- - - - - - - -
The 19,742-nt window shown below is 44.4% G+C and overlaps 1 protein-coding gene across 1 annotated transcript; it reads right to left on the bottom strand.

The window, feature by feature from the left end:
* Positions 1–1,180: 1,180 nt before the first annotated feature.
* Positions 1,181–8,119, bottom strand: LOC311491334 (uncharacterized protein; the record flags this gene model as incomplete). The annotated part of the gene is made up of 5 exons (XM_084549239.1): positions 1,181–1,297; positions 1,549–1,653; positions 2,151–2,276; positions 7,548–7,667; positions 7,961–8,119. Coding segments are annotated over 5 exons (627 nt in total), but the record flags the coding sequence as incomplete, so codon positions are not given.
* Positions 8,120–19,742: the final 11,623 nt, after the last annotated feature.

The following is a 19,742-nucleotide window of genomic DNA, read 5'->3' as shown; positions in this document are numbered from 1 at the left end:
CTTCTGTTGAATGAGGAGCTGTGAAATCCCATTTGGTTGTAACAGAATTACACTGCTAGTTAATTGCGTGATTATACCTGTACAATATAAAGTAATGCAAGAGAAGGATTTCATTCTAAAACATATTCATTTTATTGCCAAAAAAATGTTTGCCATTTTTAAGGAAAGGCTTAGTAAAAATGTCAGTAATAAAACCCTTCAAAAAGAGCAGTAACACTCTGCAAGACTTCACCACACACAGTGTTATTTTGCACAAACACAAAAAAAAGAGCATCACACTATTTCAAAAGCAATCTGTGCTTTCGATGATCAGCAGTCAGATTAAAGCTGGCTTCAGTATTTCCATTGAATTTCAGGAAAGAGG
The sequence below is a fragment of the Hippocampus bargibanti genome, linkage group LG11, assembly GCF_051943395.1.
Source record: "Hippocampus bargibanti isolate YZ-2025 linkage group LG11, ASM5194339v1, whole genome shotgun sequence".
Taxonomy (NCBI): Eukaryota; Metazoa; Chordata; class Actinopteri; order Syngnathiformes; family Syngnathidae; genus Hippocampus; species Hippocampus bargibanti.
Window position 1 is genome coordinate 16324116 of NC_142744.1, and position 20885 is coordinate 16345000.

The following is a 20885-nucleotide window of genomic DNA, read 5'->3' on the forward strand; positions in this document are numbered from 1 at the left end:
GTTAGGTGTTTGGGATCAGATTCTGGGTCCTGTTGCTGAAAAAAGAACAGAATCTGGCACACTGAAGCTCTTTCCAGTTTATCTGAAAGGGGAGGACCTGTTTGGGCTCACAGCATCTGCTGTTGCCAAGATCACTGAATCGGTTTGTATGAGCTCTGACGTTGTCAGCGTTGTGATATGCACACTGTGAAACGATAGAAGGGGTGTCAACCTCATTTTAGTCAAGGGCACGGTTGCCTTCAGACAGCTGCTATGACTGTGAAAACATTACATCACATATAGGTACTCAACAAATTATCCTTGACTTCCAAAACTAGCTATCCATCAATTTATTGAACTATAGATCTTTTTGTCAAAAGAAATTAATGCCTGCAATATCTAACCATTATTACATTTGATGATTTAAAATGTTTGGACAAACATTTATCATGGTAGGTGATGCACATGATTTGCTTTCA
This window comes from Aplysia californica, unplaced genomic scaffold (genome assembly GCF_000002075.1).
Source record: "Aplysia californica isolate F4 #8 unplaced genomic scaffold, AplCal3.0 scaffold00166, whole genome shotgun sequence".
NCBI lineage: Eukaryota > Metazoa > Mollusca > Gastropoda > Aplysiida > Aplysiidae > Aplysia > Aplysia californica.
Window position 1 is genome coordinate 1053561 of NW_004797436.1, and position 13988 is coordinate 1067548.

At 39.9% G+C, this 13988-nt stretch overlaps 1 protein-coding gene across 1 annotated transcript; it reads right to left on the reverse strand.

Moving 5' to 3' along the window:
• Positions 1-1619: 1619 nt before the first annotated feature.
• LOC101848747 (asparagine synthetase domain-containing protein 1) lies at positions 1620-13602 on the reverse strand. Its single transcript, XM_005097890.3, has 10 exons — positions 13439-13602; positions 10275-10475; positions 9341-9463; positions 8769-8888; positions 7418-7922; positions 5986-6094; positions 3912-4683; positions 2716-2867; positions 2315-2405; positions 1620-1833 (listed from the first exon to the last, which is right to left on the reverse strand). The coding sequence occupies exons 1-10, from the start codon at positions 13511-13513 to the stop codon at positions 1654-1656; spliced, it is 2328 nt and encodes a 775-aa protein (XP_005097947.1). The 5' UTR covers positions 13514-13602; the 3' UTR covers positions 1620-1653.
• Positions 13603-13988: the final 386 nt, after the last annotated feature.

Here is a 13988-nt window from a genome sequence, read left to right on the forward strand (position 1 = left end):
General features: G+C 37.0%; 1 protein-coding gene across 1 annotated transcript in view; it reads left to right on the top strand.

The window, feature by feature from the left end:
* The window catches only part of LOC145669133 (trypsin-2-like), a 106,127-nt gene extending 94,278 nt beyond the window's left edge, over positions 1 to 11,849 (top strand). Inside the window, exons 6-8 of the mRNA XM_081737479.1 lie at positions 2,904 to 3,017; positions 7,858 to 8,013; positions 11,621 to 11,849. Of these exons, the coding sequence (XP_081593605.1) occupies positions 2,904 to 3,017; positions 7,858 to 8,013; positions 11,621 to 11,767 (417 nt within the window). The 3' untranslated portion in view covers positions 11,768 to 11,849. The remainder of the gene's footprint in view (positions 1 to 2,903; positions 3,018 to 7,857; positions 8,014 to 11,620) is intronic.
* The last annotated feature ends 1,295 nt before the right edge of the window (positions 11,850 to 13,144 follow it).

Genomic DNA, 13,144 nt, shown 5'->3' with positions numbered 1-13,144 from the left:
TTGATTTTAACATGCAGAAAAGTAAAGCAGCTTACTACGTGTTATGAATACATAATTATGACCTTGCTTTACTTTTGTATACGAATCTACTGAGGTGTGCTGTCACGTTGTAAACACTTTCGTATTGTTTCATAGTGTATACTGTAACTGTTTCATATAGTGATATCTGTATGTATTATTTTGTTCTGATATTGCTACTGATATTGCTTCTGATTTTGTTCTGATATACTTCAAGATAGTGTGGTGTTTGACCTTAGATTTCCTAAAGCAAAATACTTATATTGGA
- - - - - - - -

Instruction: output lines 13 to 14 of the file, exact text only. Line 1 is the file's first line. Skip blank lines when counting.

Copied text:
GTTAGGTGTTTGGGATCAGATTCTGGGTCCTGTTGCTGAAAAAAGAACAGAATCTGGCACACTGAAGCTCTTTCCAGTTTATCTGAAAGGGGAGGACCTGTTTGGGCTCACAGCATCTGCTGTTGCCAAGATCACTGAATCGGTTTGTATGAGCTCTGACGTTGTCAGCGTTGTGATATGCACACTGTGAAACGATAGAAGGGGTGTCAACCTCATTTTAGTCAAGGGCACGGTTGCCTTCAGACAGCTGCTATGACTGTGAAAACATTACATCACATATAGGTACTCAACAAATTATCCTTGACTTCCAAAACTAGCTATCCATCAATTTATTGAACTATAGATCTTTTTGTCAAAAGAAATTAATGCCTGCAATATCTAACCATTATTACATTTGATGATTTAAAATGTTTGGACAAACATTTATCATGGTAGGTGATGCACATGATTTGCTTTCA
This window comes from Aplysia californica, unplaced genomic scaffold (genome assembly GCF_000002075.1).